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Grand Rapids in 1856

Scene of early Grand Rapids viewed from the...

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Aleta "Ma" Brown of Alpine Township

by Cindy Laug


Ma, as Aleta was often called, liked the wholesale fruit business and was good at it. She was quoted as saying “Jack (my husband) didn’t want to continue to work, he wanted to retire but I wanted to continue, so I took over in 1960.” She made that decision by choice, not necessity.

The Brown’s, with 6 area growers, formed “Jack Brown Produce Inc.,” a grower-owned packing and marketing corporation. The packing house was built in 1960 in the heart of the Peach Ridge area, NW of Grand Rapids. The company, a centralized sales and packing agency, completely changed apple marketing for many West Michigan fruit growers. Most apples from the Brown's went to Detroit and Flint. As the business grew larger they added Winnipeg, Canada, which was a great sale area. Ma had a good business sense and stayed one step ahead. She served as president of the corporation from 1960 to 1989.

John Schaefer Jr., current president of Jack Brown Produce, said, “She battled her way into a man’s world, and she was accepted as an equal. Her customers and growers came to have a lot of respect for her. She expected only the best, and she sold service. If she told the Kroger man the apples would be there at 7:03, by God, they’d be there precisely at 7:03. And she expected no less from her growers and suppliers. Ma Brown provided a way for growers to market their fresh fruit more widely after it became impossible for individual growers to serve the large grocery chains. The firm was started with 6 growers and now sells produce for over 60 growers.”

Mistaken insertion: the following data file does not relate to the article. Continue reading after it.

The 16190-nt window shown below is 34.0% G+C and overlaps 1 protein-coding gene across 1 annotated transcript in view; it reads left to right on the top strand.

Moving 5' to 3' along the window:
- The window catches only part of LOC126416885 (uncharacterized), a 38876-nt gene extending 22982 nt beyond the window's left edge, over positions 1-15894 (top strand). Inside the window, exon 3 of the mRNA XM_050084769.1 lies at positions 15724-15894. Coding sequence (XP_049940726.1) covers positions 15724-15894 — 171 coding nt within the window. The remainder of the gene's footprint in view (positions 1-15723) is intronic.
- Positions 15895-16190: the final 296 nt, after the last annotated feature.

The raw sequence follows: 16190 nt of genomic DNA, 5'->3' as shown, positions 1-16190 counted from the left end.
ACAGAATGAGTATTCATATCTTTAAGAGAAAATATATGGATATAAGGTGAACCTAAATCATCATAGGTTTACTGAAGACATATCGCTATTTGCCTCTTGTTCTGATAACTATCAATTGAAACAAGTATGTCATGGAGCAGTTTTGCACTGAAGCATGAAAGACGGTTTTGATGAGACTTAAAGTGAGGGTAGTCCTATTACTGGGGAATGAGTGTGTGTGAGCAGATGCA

Phil Schwallier, district horticulture agent, stated, “Mrs. Brown had excellent business savvy. She was known for her tough standards and sharp tongue.” One farmer was quoted in the Grand Rapids Press, “She really knew her business . . . but she was hell to work for."

Ginny Ebers, a local Sparta orchardist and comrade, remembers going to dinner with Ma Brown.  “It was late when we headed home and she asked me to pull over. She pulled out a flashlight and headed through the ditch into the orchard of Mike Baers. ‘Why these apples are ready for picking, I need to get a hold of him first thing tomorrow.’ Apples were such a big part of her life!” laughed Ebers.

Ginny and Ma shared a lot as both were women in the male dominated fruit industry.

Shortly after Ginny’s husband died leaving her to take over the orchards, Ma stopped over and said encouragingly, “Ginny, you can do this and don’t let anyone tell you, you can’t.” Ebers remarked, “She was tough on the outside but her heart was as big as a bushel basket.”

Yes, Mrs. Brown was known to be demanding, rough, and crusty but did a great job for the Ridge industry. Outside the hectic fruit business Ma enjoyed her passion--her rose garden. She was also an animal lover and supporter of the Kent County Humane Society. She worked in the business she loved until 1989, but with declining health retired at the age of 87. She passed away in 1991 at the age of 89 and was buried at Alpine’s Pine Grove Cemetery.

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